Kate smiled and stepped cautiously down the ladder. They were in the downstairs bedroom of the houseboat, readying the nursery. She could tell that Tully was about thirty seconds away from throwing the screwdriver at the freshly painted wall. "Let me look at the sheet."

From her place in the middle of the floor, surrounded by piles of white sticks and boards and groupings of screws and washers, Tully held up the long, wrinkled piece of paper. "Be my guest."

Kate studied the ridiculously complicated directions. "We start with that long flat piece. It dovetails into that piece, see? Then you screw that part on there . . ."

For the next two hours, they sat or stood, hunkered together and hunched over, putting together the most complicated crib of all time.

When it was done, and tucked in place against the sunshine-yellow wall with the Winnie-the-Pooh border, they stood back and admired it. "What would I do without you, Tully?"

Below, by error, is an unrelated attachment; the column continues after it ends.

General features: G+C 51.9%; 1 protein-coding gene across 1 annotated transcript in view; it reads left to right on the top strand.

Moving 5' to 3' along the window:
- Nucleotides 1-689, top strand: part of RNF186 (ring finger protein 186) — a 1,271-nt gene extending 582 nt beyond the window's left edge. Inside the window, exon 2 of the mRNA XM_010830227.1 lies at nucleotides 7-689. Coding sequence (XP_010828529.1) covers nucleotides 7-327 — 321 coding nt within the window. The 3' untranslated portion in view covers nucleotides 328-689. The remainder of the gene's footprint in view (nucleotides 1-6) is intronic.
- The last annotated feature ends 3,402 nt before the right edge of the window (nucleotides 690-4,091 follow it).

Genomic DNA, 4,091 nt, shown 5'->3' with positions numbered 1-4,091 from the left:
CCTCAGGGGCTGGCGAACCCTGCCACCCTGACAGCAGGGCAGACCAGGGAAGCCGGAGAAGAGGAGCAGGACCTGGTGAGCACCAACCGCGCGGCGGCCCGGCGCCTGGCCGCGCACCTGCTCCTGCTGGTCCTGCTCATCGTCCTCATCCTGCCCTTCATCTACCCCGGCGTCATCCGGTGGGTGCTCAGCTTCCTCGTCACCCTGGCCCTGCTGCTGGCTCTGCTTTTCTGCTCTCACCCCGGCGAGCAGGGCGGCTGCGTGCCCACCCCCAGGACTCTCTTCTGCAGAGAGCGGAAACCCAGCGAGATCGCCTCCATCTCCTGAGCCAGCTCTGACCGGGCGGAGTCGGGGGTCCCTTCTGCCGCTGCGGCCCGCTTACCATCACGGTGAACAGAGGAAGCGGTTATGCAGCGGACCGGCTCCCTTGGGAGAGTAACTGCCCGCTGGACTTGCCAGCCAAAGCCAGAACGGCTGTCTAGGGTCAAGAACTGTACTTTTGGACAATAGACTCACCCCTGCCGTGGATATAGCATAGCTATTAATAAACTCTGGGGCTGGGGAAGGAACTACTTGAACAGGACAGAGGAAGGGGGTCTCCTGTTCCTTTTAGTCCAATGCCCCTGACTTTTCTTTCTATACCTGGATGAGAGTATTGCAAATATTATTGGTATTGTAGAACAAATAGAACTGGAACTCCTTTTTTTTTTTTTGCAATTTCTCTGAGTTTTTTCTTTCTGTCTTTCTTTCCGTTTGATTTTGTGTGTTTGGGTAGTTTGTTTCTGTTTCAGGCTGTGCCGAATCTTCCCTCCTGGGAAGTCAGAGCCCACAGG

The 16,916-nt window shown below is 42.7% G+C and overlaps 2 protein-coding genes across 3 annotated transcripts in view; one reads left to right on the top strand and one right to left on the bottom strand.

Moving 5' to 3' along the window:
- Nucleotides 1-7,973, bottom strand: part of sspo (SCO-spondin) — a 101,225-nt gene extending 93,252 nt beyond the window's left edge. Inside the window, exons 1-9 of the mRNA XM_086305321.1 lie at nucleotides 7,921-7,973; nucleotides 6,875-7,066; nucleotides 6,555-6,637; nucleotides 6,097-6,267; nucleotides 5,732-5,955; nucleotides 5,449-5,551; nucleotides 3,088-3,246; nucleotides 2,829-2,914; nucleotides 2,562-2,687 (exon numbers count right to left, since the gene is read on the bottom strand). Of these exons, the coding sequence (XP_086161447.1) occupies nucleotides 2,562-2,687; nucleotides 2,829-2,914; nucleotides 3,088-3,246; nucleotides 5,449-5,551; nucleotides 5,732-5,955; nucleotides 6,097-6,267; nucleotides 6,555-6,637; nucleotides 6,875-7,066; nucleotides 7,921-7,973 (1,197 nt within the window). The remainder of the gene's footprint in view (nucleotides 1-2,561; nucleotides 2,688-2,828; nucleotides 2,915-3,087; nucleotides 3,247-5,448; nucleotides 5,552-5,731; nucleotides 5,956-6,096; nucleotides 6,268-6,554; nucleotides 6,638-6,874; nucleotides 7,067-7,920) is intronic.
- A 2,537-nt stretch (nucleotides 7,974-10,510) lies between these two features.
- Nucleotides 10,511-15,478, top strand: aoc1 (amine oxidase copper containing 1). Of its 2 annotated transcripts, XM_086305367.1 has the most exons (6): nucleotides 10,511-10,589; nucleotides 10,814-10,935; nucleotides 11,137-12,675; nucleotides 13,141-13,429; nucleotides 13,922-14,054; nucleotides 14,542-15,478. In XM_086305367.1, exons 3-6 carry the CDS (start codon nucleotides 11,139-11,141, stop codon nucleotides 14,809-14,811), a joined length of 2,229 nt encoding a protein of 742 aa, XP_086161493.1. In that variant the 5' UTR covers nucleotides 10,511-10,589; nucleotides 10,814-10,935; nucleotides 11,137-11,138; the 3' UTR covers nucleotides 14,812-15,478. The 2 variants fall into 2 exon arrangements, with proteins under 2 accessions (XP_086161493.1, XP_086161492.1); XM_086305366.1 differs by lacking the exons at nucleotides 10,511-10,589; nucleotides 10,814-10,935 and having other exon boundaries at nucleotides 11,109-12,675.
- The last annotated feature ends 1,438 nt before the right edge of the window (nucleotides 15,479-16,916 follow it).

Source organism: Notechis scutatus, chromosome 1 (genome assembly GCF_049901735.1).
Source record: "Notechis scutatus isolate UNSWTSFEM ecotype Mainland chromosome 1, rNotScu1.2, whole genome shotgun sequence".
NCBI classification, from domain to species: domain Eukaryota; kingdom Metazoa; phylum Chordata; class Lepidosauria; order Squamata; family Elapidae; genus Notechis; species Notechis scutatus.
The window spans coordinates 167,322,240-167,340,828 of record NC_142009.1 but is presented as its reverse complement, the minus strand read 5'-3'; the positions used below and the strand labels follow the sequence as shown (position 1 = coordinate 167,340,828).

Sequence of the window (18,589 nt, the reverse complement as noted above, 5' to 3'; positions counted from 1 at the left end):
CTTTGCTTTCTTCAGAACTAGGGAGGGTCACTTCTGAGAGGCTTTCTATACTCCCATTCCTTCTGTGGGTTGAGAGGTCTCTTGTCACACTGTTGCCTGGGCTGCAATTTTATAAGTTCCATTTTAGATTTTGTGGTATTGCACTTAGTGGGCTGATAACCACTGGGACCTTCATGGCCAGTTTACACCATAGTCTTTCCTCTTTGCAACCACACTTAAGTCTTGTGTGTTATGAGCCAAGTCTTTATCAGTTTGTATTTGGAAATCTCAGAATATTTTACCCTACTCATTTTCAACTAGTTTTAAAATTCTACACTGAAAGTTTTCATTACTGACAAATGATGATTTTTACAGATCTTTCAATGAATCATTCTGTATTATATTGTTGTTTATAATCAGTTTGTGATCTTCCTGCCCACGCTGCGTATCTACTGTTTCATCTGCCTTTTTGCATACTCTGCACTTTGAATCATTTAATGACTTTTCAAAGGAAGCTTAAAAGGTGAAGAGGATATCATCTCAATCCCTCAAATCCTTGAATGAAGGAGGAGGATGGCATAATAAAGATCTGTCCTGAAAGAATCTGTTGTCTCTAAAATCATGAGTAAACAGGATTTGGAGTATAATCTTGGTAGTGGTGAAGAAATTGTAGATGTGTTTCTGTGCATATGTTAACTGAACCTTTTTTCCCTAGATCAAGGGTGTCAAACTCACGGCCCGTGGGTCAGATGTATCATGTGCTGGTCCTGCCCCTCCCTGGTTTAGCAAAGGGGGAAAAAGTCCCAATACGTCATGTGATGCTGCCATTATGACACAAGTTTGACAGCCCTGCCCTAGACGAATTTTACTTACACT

Tully put an arm around her. "Thankfully you'll never have to know. Come on, I'm making margaritas."

"I can't drink. You know that."

Tully grinned at her. "My deepest apologies for that, but you'll notice that I have no bun in the oven. I don't believe I'm within eight hundred miles of a bun, in fact. So, not only can I have a margarita, but after putting together that crib—a job which, I might add, is totally Johnny's and in fact required a scrotum to complete in less than a full day—I deserve a margarita. And you, O fattening one, can have a virgin drink. Ironic, don't you think?"

Arm in arm, they went to the kitchen and made the drinks. All the way there, and back to the living room, where they sat in front of the fire, they talked. About little things, mostly—the speeding ticket Tully got last week, Sean's new girlfriend, the class Mom was taking at the local community college.

"What's it like," Tully asked when Kate got up to put a log on the fire, "being married?"